7/11 Mumbai train blasts: Quantum of sentence likely to be announced today
A special MCOCA court may pronounce quantum of sentence to the convicted 12 of the 13 accused for their involvement in the July 11, 2006 Mumbai suburban train bombings on Tuesday.
Mumbai: A special MCOCA court may pronounce quantum of sentence to the convicted 12 of the 13 accused for their involvement in the July 11, 2006 Mumbai suburban train bombings on Tuesday.
Twelve people were convicted on Friday by a special court here in the serial blasts that killed 188 people.
Designated MCOCA Judge Yatin D Shinde had on September 11 held them guilty of complicity in the crime while acquitting 34-year-old Abdul Wahid Shaikh, also an accused, in the case.
They were found guilty of planting bombs in local trains which exploded at various stations in the peak hours causing panic among the commuters returning home from work.
Yesterday, all the twelve convicts found guilty in the case pleaded leniency in the court on the point of sentence citing humanitarian grounds.
The judge called each convict before him and recorded their respective statements on the quantum of sentence to be awarded to them.
After the court records their statements, their lawyers and the prosecution would argue on the quantum of sentence.
Convict Kamal Ansari pleaded that minimum punishment be given to him. "I have small kids", Ansari told the court, as per PTI.
Another convict, Tanvir Ahmed, a doctor, said he had chosen the profession to help the poor and he wished to serve the needy.
He also said that he had worked in a charitable hospital.
Another convict, Mohammed Faisal Shaikh, also prayed for a lesser sentence saying he was suffering from brain tumor for the past three years.
"I got brain tumor in jail. I also have spine-related ailments". He said he was not convicted by any court earlier and does not have any intention to commit any crime in future.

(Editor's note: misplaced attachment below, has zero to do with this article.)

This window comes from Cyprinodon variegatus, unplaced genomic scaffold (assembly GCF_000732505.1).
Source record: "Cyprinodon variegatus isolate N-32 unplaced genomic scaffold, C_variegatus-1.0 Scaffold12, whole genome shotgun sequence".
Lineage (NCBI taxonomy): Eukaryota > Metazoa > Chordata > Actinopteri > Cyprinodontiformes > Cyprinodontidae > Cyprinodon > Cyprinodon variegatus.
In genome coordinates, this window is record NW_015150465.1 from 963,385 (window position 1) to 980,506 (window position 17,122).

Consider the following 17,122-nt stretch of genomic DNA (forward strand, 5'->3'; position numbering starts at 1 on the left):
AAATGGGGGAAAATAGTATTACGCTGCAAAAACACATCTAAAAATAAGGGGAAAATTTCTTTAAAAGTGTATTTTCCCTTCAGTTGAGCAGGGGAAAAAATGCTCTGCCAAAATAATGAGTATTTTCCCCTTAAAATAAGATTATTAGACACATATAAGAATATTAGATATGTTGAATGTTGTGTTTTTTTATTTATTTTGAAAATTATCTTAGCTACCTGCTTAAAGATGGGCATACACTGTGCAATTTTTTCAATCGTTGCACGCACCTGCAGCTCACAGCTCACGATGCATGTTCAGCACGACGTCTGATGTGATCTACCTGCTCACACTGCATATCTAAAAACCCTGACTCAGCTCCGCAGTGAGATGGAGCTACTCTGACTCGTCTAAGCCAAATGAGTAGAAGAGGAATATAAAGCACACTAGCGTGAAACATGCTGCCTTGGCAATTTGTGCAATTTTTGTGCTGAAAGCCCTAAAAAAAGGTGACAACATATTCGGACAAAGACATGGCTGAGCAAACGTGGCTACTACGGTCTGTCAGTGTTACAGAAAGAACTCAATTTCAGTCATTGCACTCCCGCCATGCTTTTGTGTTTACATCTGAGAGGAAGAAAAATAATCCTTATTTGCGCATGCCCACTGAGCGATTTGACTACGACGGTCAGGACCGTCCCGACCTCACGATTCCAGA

Yet another convict, Ehtesham Siddiqui, told the court that he hails from a poor family and was operating a small business (before arrest). "I could not get education as we were poor and with great difficulty I was able to learn. My brother runs the family and he is not financially sound", said Siddiqui.
All the convicts submitted a written statement to the court highlighting the mitigating circumstances in the case and said they should not be given capital punishment.
Mohammed Majid Shafi told the court that he has no criminal antecedents and had a footwear shop.
Another convict, Shaikh Alam Shaikh, said he was a hawker at the time of arrest.
"I used to do social service and report about illegal activities in my locality. My parents were old and infirm. The police have falsely implicated me in this case", Alam said.
Mohammed Sajid Ansari told the court that he is innocent like the accused in Malegoan 2006 blast case.
Another convict, Muzzammil Shaikh, told the court he was innocent and had no criminal record.
Also, there is nobody to take care of his parents.
Another convict, Soheil Mehmood Shaikh, told the court that leniency may be shown to him. He said that he had learnt chiropractic treatment to improve spine health of people and also acupressure. Thus, he is helping inmates in the jail.
Zamir Ahmed Shaikh said he was a graduate and helping his 75-year-old father in business as he is suffering many ailments.
Another convict Naveed Hussain, the only accused who gave his statement in English, told the court that he was a law- abiding citizen of India and have been working for a MNC.
Asif Khan also said that he had full faith in judiciary. He said that before his arrest he was the sole bread-winner of his family which includes his wife, three children and parents.
The defence lawyers also yesterday filed applications seeking medical records of the convicts, reports from a probationary officer and permission to produce evidence on mitigating circumstances.
Senior lawyer Yug Chowdhary said the applications were made so that there was no doubt about the statements of the convicts that they had undergone a mental trauma.
The court later called for the medical reports of the accused.
Advocate Prakash Shetty, arguing for five convicts, said the law has changed and now reformation is given importance.
He also said capital punishment should not be awarded when the nature of the evidence against the convicts is circumstantial.
All the convicts cannot be branded as bomb-planters, Shetty said, arguing that participation in a conspiracy and participation in the actual crime were two different things.
(With PTI inputs)